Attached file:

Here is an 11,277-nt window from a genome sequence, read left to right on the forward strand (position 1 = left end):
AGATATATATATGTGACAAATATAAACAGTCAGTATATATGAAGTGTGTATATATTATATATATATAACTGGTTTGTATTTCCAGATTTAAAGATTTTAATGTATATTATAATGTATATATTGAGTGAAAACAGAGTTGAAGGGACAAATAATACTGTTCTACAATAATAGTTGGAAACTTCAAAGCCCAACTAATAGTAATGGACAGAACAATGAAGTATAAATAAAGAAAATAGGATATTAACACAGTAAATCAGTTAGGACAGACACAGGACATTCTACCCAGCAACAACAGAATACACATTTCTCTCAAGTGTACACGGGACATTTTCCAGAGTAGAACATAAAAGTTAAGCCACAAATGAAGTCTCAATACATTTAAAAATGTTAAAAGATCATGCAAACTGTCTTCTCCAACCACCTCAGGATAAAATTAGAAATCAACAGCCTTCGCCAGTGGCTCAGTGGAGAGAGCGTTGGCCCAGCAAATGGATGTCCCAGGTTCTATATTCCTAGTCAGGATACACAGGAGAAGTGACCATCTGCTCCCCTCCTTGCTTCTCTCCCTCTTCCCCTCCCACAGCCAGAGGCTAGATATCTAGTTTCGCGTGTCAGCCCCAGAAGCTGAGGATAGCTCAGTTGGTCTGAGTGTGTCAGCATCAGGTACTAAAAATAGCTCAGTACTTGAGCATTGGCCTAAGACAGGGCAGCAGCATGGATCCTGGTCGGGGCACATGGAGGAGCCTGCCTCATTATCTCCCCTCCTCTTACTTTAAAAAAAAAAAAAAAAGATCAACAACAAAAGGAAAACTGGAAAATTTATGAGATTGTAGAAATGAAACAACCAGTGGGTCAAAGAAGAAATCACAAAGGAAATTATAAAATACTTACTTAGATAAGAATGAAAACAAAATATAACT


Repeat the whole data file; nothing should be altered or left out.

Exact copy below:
Here is an 11,277-nt window from a genome sequence, read left to right on the forward strand (position 1 = left end):
AGATATATATATGTGACAAATATAAACAGTCAGTATATATGAAGTGTGTATATATTATATATATATAACTGGTTTGTATTTCCAGATTTAAAGATTTTAATGTATATTATAATGTATATATTGAGTGAAAACAGAGTTGAAGGGACAAATAATACTGTTCTACAATAATAGTTGGAAACTTCAAAGCCCAACTAATAGTAATGGACAGAACAATGAAGTATAAATAAAGAAAATAGGATATTAACACAGTAAATCAGTTAGGACAGACACAGGACATTCTACCCAGCAACAACAGAATACACATTTCTCTCAAGTGTACACGGGACATTTTCCAGAGTAGAACATAAAAGTTAAGCCACAAATGAAGTCTCAATACATTTAAAAATGTTAAAAGATCATGCAAACTGTCTTCTCCAACCACCTCAGGATAAAATTAGAAATCAACAGCCTTCGCCAGTGGCTCAGTGGAGAGAGCGTTGGCCCAGCAAATGGATGTCCCAGGTTCTATATTCCTAGTCAGGATACACAGGAGAAGTGACCATCTGCTCCCCTCCTTGCTTCTCTCCCTCTTCCCCTCCCACAGCCAGAGGCTAGATATCTAGTTTCGCGTGTCAGCCCCAGAAGCTGAGGATAGCTCAGTTGGTCTGAGTGTGTCAGCATCAGGTACTAAAAATAGCTCAGTACTTGAGCATTGGCCTAAGACAGGGCAGCAGCATGGATCCTGGTCGGGGCACATGGAGGAGCCTGCCTCATTATCTCCCCTCCTCTTACTTTAAAAAAAAAAAAAAAAGATCAACAACAAAAGGAAAACTGGAAAATTTATGAGATTGTAGAAATGAAACAACCAGTGGGTCAAAGAAGAAATCACAAAGGAAATTATAAAATACTTACTTAGATAAGAATGAAAACAAAATATAACT